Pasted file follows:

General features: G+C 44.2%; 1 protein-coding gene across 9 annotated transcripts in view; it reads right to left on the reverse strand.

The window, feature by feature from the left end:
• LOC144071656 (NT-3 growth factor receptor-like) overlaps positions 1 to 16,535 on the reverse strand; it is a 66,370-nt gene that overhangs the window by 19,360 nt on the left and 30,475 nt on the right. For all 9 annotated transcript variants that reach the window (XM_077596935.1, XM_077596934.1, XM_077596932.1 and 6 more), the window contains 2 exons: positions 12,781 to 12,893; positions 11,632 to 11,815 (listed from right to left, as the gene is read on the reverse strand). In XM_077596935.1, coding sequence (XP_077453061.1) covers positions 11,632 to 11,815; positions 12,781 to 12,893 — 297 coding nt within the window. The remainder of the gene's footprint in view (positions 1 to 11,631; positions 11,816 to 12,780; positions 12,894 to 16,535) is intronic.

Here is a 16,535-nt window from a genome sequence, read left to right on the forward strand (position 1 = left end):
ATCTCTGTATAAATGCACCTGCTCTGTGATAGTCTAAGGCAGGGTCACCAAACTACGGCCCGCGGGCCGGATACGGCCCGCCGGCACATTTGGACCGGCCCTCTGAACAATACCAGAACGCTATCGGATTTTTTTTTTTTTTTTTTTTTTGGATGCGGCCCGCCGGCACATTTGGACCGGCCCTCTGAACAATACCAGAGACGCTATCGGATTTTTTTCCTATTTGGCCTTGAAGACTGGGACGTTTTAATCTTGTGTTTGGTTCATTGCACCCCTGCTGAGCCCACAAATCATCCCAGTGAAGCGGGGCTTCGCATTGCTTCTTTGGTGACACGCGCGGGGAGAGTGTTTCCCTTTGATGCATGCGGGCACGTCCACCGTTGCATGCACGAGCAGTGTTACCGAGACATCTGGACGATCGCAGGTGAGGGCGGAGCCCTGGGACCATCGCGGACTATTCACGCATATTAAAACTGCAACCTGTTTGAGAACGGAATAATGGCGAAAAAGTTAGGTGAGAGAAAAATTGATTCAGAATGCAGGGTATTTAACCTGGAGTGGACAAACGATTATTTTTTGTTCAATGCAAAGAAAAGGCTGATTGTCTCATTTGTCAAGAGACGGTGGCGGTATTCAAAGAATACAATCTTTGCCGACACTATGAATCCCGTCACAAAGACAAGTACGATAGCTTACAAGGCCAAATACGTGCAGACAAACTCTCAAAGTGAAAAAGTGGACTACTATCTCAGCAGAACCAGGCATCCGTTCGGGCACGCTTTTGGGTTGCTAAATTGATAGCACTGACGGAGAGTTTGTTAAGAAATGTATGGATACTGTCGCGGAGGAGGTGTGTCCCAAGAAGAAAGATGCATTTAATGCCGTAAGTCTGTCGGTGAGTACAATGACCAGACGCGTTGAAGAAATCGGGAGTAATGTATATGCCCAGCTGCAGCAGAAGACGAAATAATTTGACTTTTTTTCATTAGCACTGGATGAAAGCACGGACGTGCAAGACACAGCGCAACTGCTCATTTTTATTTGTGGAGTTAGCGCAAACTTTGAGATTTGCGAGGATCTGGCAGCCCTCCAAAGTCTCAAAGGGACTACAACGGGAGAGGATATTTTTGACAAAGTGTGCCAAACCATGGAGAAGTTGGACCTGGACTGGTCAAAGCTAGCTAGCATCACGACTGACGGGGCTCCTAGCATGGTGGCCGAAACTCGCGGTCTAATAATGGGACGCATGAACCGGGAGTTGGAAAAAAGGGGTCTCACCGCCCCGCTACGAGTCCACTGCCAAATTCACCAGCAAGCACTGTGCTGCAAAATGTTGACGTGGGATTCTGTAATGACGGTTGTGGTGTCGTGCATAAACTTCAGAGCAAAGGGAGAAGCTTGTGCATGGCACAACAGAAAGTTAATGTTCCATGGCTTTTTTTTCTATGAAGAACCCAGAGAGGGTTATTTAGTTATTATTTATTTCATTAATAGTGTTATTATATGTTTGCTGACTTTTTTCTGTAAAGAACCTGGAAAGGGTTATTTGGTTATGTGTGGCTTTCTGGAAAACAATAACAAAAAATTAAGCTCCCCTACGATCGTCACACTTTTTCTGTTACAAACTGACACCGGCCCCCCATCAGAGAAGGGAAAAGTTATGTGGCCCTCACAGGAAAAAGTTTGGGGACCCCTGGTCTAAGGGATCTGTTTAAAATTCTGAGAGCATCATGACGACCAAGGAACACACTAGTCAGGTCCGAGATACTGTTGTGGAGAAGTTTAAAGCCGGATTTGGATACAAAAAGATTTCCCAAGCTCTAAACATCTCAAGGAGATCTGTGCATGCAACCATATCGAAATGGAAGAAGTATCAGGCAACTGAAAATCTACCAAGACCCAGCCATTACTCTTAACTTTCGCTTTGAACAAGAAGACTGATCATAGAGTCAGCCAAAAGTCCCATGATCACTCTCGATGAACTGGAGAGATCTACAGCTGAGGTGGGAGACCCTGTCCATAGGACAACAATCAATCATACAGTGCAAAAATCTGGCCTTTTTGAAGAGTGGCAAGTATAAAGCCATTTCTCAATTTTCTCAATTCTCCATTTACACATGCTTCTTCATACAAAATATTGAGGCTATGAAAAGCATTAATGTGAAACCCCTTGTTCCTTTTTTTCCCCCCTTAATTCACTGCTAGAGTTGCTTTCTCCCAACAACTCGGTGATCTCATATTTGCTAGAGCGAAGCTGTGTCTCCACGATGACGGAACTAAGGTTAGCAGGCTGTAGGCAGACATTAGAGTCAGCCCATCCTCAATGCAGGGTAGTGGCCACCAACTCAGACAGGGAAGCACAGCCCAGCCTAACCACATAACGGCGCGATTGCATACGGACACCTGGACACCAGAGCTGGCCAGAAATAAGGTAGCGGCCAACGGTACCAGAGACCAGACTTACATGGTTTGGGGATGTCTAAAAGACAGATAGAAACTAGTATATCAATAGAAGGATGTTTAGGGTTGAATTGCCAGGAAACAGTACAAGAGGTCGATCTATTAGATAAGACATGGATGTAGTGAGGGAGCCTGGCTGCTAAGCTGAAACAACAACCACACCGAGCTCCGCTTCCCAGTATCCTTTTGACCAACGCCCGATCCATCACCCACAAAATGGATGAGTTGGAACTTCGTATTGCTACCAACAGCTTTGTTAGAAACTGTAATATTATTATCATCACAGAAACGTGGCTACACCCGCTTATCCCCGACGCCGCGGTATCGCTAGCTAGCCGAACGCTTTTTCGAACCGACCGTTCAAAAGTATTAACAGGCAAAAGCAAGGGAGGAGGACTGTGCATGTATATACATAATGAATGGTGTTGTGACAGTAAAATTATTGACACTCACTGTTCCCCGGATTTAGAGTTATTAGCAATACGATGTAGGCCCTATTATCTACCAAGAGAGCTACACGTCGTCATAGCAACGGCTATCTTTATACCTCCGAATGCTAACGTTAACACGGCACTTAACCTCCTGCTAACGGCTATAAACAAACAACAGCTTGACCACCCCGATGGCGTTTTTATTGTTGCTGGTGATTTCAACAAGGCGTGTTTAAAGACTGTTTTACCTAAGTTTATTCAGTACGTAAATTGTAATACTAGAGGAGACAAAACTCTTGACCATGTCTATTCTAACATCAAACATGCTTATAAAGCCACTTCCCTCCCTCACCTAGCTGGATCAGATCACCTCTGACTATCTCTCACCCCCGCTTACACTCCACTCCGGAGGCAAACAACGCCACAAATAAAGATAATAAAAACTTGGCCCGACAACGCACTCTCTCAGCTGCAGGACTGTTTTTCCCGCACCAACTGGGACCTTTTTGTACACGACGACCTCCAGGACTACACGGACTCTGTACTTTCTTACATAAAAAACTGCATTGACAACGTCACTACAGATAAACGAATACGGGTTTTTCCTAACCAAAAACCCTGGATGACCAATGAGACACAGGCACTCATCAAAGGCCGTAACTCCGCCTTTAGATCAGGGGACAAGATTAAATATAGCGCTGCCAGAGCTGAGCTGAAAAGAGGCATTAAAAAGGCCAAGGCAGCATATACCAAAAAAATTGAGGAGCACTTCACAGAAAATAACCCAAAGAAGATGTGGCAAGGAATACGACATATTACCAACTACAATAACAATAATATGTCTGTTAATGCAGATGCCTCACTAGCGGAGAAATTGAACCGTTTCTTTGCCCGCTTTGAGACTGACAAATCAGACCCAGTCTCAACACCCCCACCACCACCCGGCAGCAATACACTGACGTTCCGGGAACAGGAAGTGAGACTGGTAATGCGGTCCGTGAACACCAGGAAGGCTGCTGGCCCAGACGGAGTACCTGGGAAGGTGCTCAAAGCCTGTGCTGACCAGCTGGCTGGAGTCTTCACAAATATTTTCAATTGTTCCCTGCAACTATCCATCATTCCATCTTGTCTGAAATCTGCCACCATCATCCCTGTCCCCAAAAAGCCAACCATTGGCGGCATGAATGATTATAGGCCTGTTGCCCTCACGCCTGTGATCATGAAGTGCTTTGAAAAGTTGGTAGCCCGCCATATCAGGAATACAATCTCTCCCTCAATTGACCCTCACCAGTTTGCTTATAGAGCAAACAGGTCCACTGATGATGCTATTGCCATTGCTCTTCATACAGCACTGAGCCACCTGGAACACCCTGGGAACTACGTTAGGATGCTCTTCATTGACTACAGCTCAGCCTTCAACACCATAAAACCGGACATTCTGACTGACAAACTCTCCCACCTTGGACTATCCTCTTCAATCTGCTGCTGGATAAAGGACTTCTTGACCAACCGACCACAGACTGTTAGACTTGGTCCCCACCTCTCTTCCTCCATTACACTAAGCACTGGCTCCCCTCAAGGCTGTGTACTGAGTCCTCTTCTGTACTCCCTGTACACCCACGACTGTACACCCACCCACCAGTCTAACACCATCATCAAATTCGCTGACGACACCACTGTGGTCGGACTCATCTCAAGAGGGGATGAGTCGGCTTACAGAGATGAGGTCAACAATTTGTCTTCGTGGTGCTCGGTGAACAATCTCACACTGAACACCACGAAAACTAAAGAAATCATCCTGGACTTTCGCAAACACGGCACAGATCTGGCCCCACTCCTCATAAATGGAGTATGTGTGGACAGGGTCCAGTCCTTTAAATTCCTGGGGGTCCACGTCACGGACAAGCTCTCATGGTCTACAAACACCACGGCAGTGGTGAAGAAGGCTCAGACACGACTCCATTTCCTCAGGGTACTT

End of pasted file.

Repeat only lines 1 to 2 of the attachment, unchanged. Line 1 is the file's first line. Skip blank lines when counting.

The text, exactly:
General features: G+C 44.2%; 1 protein-coding gene across 9 annotated transcripts in view; it reads right to left on the reverse strand.

The window, feature by feature from the left end: